Developing a National STEM Workforce Strategy: A Workshop Summary
The future competitiveness of the United States in an increasingly interconnected global economy depends on the nation fostering a workforce with strong capabilities and skills in science, technology, engineering, and mathematics (STEM). As was stated in the landmark report Rising Above the Gathering Storm (NRC, 2007), the vitality of the U.S. economy is “derived in large part from the productivity of well-trained people and the steady stream of scientific and technical innovations they produce. Without high-quality, knowledge-intensive jobs and the innovative enterprises that lead to discovery and new technology, the U.S. economy will suffer and our people will face a lower standard of living.” Indeed, according to a recent National Science Board (NSB) report, some 16.5 million individuals in 2010, including many in non-STEM jobs such as sales, marketing, and management, reported that their job required at least a bachelor’s degree level of science and engineering expertise (National Science Board, 2015).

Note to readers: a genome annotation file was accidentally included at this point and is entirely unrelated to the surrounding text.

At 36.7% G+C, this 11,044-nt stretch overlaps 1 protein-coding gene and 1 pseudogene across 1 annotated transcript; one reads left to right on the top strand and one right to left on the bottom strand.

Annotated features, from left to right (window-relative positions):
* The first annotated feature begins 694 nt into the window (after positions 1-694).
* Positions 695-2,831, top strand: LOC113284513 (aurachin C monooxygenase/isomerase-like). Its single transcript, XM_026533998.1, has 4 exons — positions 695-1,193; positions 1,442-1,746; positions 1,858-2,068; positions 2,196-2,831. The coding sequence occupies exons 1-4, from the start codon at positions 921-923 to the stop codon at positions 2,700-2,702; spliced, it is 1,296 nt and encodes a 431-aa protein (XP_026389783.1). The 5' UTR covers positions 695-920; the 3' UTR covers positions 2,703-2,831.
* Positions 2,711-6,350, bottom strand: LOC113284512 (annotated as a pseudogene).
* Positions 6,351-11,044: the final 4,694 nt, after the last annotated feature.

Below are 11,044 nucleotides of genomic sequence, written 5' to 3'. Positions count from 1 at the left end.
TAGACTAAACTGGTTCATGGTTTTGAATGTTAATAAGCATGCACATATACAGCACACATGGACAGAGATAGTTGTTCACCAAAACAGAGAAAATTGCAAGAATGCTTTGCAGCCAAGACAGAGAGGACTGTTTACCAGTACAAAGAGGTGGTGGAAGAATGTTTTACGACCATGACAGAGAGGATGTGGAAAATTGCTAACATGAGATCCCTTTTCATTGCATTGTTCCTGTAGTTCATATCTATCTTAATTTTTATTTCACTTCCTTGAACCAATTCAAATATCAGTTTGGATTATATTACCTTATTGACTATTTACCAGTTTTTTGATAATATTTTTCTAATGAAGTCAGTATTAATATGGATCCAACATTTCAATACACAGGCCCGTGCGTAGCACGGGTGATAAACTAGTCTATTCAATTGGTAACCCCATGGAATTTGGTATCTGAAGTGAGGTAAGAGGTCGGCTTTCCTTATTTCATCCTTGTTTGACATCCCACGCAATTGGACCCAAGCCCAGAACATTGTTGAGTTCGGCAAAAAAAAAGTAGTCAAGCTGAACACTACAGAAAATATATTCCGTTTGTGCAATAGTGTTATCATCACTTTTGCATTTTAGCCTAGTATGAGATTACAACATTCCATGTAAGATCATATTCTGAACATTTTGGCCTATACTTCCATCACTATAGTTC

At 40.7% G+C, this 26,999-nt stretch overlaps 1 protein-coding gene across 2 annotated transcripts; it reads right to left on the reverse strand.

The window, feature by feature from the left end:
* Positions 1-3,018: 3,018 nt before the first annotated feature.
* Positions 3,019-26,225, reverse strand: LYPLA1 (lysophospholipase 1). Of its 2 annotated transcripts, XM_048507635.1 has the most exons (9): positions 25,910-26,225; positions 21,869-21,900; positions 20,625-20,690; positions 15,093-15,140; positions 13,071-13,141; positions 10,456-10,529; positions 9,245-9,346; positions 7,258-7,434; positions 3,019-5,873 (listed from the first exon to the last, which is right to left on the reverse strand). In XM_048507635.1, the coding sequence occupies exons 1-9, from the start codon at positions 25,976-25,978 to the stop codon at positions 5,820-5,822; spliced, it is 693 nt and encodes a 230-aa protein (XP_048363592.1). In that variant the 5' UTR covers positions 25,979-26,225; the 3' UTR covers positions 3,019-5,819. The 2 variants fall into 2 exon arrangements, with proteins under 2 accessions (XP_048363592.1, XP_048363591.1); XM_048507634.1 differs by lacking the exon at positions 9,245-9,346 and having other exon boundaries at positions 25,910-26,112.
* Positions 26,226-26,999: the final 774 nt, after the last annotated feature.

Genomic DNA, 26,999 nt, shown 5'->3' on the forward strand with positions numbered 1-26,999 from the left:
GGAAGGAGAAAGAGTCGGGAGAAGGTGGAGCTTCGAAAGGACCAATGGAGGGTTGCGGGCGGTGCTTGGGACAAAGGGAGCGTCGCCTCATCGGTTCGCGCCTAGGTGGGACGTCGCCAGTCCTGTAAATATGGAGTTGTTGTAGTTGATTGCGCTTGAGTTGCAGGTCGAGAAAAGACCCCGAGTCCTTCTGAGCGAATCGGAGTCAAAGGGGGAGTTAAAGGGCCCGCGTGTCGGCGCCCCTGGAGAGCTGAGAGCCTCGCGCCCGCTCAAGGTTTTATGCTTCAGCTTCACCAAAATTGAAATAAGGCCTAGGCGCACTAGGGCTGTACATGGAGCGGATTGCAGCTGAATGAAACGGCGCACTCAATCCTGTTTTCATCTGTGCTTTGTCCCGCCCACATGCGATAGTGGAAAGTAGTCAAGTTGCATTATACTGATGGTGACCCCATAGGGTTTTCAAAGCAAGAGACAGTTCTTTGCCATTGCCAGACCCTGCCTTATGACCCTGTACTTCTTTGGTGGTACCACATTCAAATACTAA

According to Kelvin Droegemeier, NSB vice chairman, the key message of the NSB report is that STEM knowledge and skills enable both individual opportunity and national competitiveness, and that the nation needs to develop ways of ensuring access to high-quality education and training experiences for all students at all levels and for all workers at all career stages.
Opportunity International and 2022 Nobel Peace Prize Nominee Keith Krach Announce Trusted Tech Microfinance Initiative
Opportunity International and Krach Institute for Tech Diplomacy Form Partnership to Bridge Digital Divide in Low-Income Countries.
By: Keith Krach
It’s one small step for Congress, one huge leap for American competitiveness. Legislation takes the technological advantage away from China Inc. and returns it to the United States.